Ulterior Motives

How goals, both seen and unseen, drive behavior

Self-Compassion and Health

People who treat themselves with kindness also treat their bodies with kindness.

A few times in this blog, I have written about self-compassion.  Self-compassion is the degree to which you treat yourself with kindness.  It differs from related concepts like self-esteem, which is how good you feel about yourself.  Self-compassion determines how well you come back from adversity.  If you get down on yourself when things go wrong, then it is hard to bounce back from a problem.  If you treat yourself with kindness, then it is easier to recover from a bad experience.

An interesting paper in the July, 2013 issue of Personality and Social Psychology Bulletin by Meredith Terry, Mark Leary, Sneha Mehta, and Kelly Henderson examined the relationship between self-compassion and health behaviors. 

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A key question in health-care is what factors lead people to seek help for medical problems.  Every year, some number of people avoid going to the doctor, even when they think they might be sick.  This avoidance can be dangerous if the delay leads a treatable condition to get worse.

In a series of studies, the authors examined the relationship between a measure of self-compassion and a variety of health-related behaviors.  To measure self-compassion, the authors used a scale that described a series of bad things that could happen in someone’s life like making a stupid mistake or having a hard time doing something that other people find easy.  They asked people to evaluate whether they would be likely to do self-compassionate things like cheering themselves up or uncompassionate things like judging themselves harshly.

One study found that people with health problems who have a high level of self-compassion are less depressed about those problems than people with a low level of self-compassion.  Another study found that people with a high-level of self-compassion said they would see a doctor more quickly for health problems than people with a low-level of self-compassion.  The authors found this relationship even after controlling for factors like how good people are at planning for the future.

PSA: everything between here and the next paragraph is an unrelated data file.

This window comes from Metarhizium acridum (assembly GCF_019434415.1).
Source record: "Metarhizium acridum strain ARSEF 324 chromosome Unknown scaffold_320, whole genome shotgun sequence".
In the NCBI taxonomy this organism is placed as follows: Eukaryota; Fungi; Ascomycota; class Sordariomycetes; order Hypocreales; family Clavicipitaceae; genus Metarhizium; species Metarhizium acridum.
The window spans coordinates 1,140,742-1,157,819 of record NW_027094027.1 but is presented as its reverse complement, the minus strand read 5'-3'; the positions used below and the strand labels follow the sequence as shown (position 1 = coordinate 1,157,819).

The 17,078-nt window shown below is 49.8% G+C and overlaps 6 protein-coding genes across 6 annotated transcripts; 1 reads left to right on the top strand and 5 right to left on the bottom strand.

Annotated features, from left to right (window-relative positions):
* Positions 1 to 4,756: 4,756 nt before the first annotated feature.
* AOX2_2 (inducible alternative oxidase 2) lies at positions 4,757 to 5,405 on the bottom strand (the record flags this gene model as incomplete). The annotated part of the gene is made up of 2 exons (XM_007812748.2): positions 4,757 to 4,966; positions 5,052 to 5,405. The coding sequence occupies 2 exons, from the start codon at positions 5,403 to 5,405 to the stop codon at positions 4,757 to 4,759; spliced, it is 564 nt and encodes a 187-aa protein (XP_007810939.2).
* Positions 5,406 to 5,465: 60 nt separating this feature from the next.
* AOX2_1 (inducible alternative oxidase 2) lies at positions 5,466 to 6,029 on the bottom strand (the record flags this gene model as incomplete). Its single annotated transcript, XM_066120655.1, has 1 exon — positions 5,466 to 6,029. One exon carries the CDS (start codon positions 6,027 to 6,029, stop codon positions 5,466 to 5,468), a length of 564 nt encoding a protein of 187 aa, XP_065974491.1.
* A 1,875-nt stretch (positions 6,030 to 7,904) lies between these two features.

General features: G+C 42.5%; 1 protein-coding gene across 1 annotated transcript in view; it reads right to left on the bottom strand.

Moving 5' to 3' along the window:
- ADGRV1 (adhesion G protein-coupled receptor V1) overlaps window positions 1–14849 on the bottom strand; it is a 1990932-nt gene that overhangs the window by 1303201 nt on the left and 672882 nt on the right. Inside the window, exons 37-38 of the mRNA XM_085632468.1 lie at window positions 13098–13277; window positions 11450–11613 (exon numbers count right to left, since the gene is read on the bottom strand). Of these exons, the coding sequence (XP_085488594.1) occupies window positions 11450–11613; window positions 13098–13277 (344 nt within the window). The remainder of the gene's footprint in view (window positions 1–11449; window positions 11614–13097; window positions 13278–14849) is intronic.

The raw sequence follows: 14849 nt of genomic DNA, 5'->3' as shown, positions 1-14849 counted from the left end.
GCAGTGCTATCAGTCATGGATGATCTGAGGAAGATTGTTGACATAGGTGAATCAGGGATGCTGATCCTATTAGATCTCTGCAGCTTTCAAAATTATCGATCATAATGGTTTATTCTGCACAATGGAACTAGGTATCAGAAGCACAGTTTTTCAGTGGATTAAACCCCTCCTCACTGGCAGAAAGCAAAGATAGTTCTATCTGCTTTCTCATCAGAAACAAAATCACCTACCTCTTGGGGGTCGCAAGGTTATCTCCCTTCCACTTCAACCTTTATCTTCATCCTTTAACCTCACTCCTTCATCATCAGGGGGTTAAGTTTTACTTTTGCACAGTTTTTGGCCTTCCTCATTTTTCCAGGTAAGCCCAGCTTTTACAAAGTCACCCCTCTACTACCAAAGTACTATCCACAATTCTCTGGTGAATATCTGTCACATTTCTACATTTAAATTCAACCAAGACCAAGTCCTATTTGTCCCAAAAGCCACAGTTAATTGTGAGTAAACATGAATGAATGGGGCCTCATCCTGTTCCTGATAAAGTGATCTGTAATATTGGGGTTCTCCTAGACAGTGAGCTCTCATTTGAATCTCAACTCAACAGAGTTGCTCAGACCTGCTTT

A final study looked at why self-compassion influences health-related behaviors.  This study found that people with a high level of self-compassion also treat themselves kindly.  That is, they do not get down on themselves for having an illness.  They also frequently remind themselves that many people have health problems and that they do not deserve to be sick.  The combination of self-kindness and positive self-talk help to explain the influence of self-compassion on health behaviors.

This study adds to a growing body of work demonstrating the powerful effects of self-compassion.  Everyone is going to experience negative events in their lives. People try a new venture and fail.  They get sick or injured.  They get in relationships that ultimately break up.  They have loved-ones who get sick or die.  Nobody can escape the bad things that happen in life.

The key is to find ways to deal with those negative events in a positive way.  It is fine to experience the pain of a negative event.  But, after acknowledging the pain, it is also important to get up and try again—to remember that failures and illnesses and bad relationships are not a verdict on your worth as a person, but just another hurdle to be overcome.  Ultimately, you need to learn to treat yourself with the same kindness you would show to others in the same situation.

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Art Markman, Ph.D., is a cognitive scientist at the University of Texas whose research spans a range of topics in the way people think.

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